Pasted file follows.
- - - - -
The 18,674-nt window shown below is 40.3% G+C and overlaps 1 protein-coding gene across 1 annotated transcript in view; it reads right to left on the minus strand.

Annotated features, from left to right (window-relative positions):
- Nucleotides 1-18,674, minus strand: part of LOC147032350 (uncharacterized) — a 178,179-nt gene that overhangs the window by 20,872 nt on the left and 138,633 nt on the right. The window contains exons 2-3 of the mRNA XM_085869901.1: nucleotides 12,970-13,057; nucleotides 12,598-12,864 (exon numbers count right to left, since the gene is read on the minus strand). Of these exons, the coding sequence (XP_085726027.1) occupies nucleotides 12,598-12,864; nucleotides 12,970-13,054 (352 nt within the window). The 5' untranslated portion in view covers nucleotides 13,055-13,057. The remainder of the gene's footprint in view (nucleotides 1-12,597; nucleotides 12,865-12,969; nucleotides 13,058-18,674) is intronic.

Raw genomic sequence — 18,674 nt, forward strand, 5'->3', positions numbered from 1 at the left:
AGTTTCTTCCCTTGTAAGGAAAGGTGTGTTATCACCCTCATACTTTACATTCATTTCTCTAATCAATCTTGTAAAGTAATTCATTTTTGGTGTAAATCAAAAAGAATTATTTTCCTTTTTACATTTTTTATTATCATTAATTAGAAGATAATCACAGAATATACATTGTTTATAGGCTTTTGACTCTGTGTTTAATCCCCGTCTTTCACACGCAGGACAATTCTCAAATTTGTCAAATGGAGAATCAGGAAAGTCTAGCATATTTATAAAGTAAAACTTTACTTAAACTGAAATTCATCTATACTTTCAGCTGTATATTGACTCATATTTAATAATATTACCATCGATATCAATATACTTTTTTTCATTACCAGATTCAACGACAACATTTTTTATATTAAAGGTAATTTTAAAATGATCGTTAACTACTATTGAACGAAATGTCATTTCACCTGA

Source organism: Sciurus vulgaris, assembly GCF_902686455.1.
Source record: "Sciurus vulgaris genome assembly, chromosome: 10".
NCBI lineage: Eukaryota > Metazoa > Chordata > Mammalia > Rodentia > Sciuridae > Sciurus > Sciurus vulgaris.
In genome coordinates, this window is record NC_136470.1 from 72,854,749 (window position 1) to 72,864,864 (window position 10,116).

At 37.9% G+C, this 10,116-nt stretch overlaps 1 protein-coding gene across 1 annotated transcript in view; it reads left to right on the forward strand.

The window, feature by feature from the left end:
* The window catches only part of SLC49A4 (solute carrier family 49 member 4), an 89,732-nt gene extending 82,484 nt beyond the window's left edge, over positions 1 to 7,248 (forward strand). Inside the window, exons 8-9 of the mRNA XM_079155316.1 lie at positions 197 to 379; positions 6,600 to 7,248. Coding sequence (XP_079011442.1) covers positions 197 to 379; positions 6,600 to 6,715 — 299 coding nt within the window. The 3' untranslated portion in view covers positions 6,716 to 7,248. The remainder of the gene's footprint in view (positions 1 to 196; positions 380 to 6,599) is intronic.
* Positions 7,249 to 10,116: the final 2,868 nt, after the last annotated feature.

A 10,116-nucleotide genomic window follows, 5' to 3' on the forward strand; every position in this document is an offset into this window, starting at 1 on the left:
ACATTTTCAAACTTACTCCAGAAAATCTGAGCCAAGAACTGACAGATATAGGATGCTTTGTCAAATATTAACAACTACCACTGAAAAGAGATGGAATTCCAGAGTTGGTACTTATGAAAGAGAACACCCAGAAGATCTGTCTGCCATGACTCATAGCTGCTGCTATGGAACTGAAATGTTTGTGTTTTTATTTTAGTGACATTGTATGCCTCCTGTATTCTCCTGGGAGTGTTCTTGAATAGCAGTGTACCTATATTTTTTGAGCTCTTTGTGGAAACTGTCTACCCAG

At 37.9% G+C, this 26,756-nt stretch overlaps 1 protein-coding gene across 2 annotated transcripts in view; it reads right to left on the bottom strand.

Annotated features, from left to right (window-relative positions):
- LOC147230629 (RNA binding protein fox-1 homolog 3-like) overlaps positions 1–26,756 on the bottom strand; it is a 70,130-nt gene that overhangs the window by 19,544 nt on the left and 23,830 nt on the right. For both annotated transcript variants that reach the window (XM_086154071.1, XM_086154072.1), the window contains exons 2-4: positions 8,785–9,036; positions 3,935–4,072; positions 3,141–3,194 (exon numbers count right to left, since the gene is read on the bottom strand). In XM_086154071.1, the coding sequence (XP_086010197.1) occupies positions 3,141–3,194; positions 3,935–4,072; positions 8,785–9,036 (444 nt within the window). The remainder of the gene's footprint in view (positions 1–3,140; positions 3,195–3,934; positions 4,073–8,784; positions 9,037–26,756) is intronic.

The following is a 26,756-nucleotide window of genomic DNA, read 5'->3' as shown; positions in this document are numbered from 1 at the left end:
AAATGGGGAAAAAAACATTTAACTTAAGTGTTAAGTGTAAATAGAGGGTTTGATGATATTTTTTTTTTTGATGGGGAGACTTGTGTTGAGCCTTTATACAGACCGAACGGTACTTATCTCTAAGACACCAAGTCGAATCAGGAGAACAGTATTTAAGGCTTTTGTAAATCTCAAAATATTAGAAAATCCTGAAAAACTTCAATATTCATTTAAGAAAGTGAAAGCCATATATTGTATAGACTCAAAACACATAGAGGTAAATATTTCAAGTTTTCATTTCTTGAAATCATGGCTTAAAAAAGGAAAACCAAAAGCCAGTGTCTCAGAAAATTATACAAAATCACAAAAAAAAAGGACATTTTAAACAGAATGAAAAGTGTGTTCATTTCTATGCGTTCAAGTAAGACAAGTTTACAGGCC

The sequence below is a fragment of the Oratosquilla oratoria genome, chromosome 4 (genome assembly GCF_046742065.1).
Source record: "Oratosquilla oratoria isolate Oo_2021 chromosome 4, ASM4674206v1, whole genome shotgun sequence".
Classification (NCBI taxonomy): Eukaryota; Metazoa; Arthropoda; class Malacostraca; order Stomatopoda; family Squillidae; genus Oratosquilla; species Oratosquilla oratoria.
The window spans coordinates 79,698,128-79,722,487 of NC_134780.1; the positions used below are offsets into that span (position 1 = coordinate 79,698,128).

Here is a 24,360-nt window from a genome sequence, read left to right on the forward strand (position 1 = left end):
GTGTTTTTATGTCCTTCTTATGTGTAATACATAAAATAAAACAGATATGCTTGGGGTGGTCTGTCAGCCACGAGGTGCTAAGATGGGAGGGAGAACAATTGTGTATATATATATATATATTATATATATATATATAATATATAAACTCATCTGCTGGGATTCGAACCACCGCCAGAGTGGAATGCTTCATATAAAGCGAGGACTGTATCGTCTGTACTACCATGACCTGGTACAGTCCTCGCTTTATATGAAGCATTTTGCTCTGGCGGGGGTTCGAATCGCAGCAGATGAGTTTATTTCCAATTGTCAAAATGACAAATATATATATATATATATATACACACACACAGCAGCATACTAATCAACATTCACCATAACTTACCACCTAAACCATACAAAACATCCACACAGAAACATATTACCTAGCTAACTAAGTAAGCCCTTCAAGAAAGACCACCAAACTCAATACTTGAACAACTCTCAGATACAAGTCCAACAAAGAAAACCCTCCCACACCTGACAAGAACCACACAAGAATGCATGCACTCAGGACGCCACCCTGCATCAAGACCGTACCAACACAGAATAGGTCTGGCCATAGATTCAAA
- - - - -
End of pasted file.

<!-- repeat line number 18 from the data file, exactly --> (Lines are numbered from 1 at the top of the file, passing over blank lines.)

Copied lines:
- LOC147230629 (RNA binding protein fox-1 homolog 3-like) overlaps positions 1–26,756 on the bottom strand; it is a 70,130-nt gene that overhangs the window by 19,544 nt on the left and 23,830 nt on the right. For both annotated transcript variants that reach the window (XM_086154071.1, XM_086154072.1), the window contains exons 2-4: positions 8,785–9,036; positions 3,935–4,072; positions 3,141–3,194 (exon numbers count right to left, since the gene is read on the bottom strand). In XM_086154071.1, the coding sequence (XP_086010197.1) occupies positions 3,141–3,194; positions 3,935–4,072; positions 8,785–9,036 (444 nt within the window). The remainder of the gene's footprint in view (positions 1–3,140; positions 3,195–3,934; positions 4,073–8,784; positions 9,037–26,756) is intronic.